After National Socialism was laid in its grave in 1945, two systems of political legitimacy confronted each other around the world: international socialism and parliamentary democracy. Our domestic left was very often blind and squishy on the subject of Communism. It professed greater concern for South African apartheid than for communist regimes, which exterminated hundreds of millions of people, and kept the rest enslaved.

Why? You will have to ask them. I do not know. But in the course of life I have noticed that the left-wing mind (mis-labelled the “liberal”) is not concerned with outcomes, only with self-congratulation for its noble intentions. The ongoing civil wars and massacres in Syria are of no concern, but Palestinian irredentism must be supported by disinvesting in Israel.

Why? My theory is that there is an implicit and never-consciously stated hierarchy of race, religion and class in the Left. It is as racist and elitist as anything they imagine conservatives think like. The hierarchy of moral concern goes like this. White is worse than brown is worse than black. Jewish is worse than Christian is worse than Islamic. Man bad, woman good, lesbian woman best. Zimbabwe can go to utter ruin but that’s okay, as long as that nasty old Ian Smith is not in charge. South-African protestant whites, suppressing blacks, that is the ultimate evil, except for – wait for it – Jews suppressing Muslims. Even worse!!

The Western Left was wrong about Communism as it is wrong about Islam, and for much the same reasons.

Both ideologies are conveniently anti-western, anti-white, anti-Christian, and anti-Jewish, and anti-conservative. So why attack then tool that works for you?

Doug Saunders is just the fresh smooth face of anti-westernism – anti-us-ism, as I like to call it, the voice of self-hatred, made safe for the Globe and Mail’s readership. A smooth turd indeed.

Silly campus speech rules

I cannot say much more than Eugene Volokh does on this subject, but when you read this story about the University of Hawaii, Hilo campus, please notice that the university administrators say that there is a special “free speech zone” where student organizations may hand out pamphlets.

It is between the theater and the new student services building, like a tolerated smoking zone where obnoxious social habits may be freely practiced, before they are finally expunged from the University.

 

Hilo Hawaii

A friend who had lived in Honolulu for three years said that the political culture of Hawaii was a blend of Huey Long Democrat and Imperial Japan. I guess the University there reflects the general conformist and obedient brainlessness. Trouble is, has the brainlessness spread to Hilo from Harvard?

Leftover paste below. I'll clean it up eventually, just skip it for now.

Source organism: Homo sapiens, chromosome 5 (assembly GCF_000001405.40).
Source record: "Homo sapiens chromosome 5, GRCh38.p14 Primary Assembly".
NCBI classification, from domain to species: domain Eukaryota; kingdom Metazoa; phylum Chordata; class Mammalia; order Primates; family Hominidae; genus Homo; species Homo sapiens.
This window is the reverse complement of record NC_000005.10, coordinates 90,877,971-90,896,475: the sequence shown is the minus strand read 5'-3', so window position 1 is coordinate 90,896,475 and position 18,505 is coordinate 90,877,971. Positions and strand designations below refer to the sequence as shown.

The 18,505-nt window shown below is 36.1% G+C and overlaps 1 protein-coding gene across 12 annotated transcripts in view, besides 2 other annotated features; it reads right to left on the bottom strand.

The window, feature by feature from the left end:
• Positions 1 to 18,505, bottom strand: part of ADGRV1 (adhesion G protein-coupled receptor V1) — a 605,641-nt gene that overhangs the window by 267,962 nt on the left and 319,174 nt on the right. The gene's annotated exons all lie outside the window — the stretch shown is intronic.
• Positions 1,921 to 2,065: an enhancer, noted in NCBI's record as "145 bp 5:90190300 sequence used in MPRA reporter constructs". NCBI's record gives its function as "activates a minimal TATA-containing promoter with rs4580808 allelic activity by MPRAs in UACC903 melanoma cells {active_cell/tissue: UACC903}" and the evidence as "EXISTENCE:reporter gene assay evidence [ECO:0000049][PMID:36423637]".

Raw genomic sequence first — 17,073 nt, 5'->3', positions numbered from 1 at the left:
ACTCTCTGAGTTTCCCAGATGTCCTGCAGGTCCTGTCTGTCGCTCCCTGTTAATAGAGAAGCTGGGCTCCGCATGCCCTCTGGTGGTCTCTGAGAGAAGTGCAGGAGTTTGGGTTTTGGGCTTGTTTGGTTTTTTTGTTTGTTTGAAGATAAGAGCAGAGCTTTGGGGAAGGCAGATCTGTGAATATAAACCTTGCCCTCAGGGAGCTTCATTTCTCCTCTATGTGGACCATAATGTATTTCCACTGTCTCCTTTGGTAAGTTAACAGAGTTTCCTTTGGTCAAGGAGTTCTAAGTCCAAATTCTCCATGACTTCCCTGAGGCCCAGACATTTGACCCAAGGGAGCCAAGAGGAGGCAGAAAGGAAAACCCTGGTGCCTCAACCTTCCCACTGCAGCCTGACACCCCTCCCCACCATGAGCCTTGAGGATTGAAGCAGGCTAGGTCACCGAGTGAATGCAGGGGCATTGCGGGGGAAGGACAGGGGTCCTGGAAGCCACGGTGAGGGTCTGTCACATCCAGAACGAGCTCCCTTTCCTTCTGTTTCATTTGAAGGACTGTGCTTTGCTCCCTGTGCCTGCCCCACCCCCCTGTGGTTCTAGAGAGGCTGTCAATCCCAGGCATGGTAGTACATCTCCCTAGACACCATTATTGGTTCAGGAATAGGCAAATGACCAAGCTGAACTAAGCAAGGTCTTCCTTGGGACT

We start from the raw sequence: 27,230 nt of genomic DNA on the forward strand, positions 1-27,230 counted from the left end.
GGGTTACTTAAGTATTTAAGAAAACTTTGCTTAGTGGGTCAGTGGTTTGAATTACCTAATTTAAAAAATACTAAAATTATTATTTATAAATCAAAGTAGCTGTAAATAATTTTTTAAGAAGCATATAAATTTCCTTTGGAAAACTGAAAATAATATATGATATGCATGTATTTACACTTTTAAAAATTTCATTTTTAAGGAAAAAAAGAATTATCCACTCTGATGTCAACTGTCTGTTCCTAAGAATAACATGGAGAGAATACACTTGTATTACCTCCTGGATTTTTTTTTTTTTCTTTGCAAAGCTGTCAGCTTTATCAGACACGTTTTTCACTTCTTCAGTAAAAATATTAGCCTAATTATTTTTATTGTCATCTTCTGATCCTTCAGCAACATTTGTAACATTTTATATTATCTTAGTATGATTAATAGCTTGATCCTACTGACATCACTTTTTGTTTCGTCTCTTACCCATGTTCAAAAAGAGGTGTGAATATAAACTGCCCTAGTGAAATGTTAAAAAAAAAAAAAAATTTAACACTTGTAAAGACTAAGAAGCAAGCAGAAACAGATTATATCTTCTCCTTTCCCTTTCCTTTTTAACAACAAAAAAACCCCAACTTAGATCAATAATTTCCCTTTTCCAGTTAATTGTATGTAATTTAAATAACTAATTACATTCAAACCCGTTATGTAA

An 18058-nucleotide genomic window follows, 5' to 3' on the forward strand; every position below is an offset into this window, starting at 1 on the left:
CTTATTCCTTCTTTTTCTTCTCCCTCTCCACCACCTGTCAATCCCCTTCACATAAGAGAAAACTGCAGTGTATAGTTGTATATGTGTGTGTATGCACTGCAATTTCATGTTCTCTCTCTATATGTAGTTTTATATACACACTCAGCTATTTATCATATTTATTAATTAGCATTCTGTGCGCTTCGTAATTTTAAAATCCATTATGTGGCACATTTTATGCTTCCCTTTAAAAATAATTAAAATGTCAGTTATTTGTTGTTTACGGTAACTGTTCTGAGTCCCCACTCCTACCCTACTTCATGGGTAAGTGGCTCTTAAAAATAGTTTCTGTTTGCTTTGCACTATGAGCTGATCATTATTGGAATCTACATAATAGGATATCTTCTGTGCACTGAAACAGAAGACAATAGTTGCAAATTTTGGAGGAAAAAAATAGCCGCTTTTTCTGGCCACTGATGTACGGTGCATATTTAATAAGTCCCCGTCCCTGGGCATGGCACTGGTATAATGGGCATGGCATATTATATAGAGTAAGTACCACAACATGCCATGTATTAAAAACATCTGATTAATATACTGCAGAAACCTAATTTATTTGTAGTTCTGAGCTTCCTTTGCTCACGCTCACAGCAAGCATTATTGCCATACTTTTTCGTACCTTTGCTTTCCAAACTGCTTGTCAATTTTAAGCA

Political correctness and Islam are the same thing

All the instances of suppression of speech are the same story: the Left has gotten into the habit of suppressing speech and cannot stop at any point; since habits are habit-forming. Says Mark Steyn:

 If free speech is only for polite persons of mild temperament within government-policed parameters, it isn’t free at all. So screw that.

After recounting all the recent instances of people suppressed or punished for being out of line with the Cathedral, Steyn adds:

 A generation ago, progressive opinion at least felt obliged to pay lip service to the Voltaire shtick. These days, nobody’s asking you to defend yourself to the death: a mildly supportive retweet would do. But even that’s further than most of those in the academy, the arts, the media are prepared to go. As Erin Ching, a student at 60-grand-a-year Swarthmore College in Pennsylvania, put it in her college newspaper the other day: ‘What really bothered me is the whole idea that at a liberal arts college we need to be hearing a diversity of opinion.’ Yeah, who needs that? There speaks the voice of a generation: celebrate diversity by enforcing conformity.

Once again, Steyn ties it all together in a way I can only envy.

As it happens, the biggest ‘safe space’ on the planet is the Muslim world. For a millennium, Islamic scholars have insisted, as firmly as a climate scientist or an American sophomore, that there’s nothing to debate. And what happened? As the United Nations Human Development Programme’s famous 2002 report blandly noted, more books are translated in Spain in a single year than have been translated into Arabic in the last 1,000 years. Free speech and a dynamic, innovative society are intimately connected: a culture that can’t bear a dissenting word on race or religion or gender fluidity or carbon offsets is a society that will cease to innovate, and then stagnate, and then decline, very fast.

It is the concern of every thinking person that the we are rapidly heading to the same dismal state of inquiry as we find in Islam. We arrive at it by the same process as political correctness enforces: the suppression of free “unbalanced” debate.

And just as it was with Islam, it is a lack of confidence that underlies the suppression of free inquiry. In both cases, the lack of confidence is justified.

Compare that insecurity to the robust confidence of Christians trained in the Greek classical tradition, who are ready to take on philosophical attacks from any direction. Why are they so confident? Because they believe that human reason grasps reality and that, while some things are mysteries, we do actually apprehend with our minds what is real.